A traveler’s guide to Osaka

Osaka, photo by Matt Lucht

Tokyo has its landmarks and quirky attractions, Kyoto has its rich historical heritage, but Osaka is the beating heart of the Kansai region. A modern city that second only to Tokyo when it comes to urban delights, and with a considerable historical background that lies hidden behind the modern jungle. Osaka is a huge commercial center that at first sight may seem nothing but a sprawl of concrete buildings with little character of its own, but nothing could be further from the truth. Osaka is infused with a unique charm, and everything in the city seems to dance to its own tune. From the Kansai dialect spoken by the inhabitants to the famous cuisine, Osaka is a world of its own and fiercely proud of it. Here’s a traveler’s guide to Osaka for those who want to explore this amazing city.

Getting around

Osaka Castle, photo by Matthias Hallberg

Osaka’s subway network is the second largest in the country after Tokyo’s, which means that you can get from almost anywhere to everywhere in the city, but you also need a basic mastery of Japanese subway travel if you don’t want to get lost in the tangle of lines. The main subway line that links many of the attractions, train stations and shopping areas of Osaka is the Midosuji Line, but if you prefer traveling by train then you can take the JR Osaka Loop Line and stop by landmarks such as Osaka Castle and Tennoji and Umeda. If you don’t mind making some physical effort, then you can rent a bike and follow the lead of the countless locals who choose to avoid the crowd on public transport and get some exercise at the same time. Even when there are no bike lanes in sight, biking on sidewalks is legal and perfectly acceptable.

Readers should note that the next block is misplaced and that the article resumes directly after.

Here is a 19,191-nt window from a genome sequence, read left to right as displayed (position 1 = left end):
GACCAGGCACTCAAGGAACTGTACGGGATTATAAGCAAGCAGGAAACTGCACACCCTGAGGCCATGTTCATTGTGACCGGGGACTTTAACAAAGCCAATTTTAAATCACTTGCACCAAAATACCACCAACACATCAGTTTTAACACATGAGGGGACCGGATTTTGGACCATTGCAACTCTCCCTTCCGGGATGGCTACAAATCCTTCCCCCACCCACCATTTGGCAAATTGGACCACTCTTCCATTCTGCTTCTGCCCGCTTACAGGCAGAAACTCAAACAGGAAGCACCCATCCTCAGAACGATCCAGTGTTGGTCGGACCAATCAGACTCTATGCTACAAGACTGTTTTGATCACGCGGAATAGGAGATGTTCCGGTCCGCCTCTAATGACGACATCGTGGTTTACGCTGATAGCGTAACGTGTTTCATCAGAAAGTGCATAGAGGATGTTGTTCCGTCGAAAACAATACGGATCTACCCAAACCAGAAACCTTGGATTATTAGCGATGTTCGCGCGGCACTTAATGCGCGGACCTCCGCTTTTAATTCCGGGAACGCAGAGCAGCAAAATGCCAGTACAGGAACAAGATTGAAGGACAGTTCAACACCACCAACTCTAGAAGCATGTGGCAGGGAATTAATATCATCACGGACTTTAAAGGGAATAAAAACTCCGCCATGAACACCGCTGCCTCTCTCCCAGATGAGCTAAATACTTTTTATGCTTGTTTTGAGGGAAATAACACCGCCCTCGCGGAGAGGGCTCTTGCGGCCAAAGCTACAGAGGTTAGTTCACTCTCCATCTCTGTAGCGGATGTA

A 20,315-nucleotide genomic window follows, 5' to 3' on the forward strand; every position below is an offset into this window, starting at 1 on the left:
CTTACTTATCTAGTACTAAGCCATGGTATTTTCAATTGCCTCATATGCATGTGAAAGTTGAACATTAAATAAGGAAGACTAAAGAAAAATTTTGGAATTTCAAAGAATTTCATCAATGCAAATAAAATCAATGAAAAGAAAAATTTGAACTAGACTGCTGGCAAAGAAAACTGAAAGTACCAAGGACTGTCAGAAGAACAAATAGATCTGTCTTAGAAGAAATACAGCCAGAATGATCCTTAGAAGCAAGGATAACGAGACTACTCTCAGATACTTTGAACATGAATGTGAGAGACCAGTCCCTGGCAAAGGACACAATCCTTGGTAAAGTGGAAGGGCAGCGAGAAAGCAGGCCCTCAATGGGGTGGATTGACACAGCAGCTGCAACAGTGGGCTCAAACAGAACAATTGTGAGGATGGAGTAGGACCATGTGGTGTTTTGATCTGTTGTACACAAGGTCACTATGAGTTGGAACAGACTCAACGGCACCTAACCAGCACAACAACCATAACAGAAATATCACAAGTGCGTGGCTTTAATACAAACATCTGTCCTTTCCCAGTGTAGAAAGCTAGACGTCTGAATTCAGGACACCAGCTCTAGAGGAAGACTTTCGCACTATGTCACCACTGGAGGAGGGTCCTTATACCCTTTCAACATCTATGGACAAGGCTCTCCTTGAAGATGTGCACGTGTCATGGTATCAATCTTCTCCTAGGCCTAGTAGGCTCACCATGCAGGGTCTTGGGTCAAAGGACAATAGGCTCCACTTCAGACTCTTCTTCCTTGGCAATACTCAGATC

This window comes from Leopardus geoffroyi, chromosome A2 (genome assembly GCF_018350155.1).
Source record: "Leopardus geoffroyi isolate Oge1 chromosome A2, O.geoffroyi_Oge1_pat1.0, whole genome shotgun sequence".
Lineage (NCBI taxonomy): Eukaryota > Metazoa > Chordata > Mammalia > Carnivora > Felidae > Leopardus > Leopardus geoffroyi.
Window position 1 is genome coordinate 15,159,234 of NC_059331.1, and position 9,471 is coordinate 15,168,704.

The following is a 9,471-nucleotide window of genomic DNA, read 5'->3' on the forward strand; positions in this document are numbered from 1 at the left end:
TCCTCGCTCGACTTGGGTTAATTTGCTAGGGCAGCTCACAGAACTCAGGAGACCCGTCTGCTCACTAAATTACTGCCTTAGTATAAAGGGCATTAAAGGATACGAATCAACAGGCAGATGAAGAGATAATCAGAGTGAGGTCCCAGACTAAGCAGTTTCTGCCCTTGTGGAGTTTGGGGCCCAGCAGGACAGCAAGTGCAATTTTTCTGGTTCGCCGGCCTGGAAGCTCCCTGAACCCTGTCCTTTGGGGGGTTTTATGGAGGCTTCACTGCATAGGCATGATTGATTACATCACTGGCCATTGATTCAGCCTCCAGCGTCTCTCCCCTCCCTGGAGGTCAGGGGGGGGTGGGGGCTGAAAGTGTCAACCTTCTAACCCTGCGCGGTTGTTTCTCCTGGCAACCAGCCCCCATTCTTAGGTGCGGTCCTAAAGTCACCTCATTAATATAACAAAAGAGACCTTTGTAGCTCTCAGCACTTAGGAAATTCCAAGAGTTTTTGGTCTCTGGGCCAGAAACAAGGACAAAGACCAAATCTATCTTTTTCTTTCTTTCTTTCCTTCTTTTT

Sights and things to do

Osaka, photo by xiquinhosilva

Osaka has many attractions up its sleeve, but the most famous of them is Osaka Castle, which is quite fetching despite being only a concrete reconstruction of the original castle which was destroyed in the Meiji Restoration and by bombings during WWII. However, the castle also functions are a very informative museum, and the castle grounds are great for a stroll, especially in cherry blossom season. Science buffs will love the Osaka Science Museum with its interactive displays and planetarium. If historical/cultural sights is what you’re after, visit Sumiyoshi Shrine and Shitennoji Temple.

Visiting Kaiyukan Aquarium is a must while you’re in Osaka, after all, this is one of the largest aquarium on the planet and it houses a huge number of marine species, from fearsome sharks to cute seals. If you are in Osaka in Spring, you might want to see a sumo match or two at the Osaka Prefectural Gymnasium, where the Sumo Spring Grand Tournament is held every year. One of the local quirky attractions is the Momofuku Ando Instant Ramen Museum, a monument dedicated to none other than the cup noodle.

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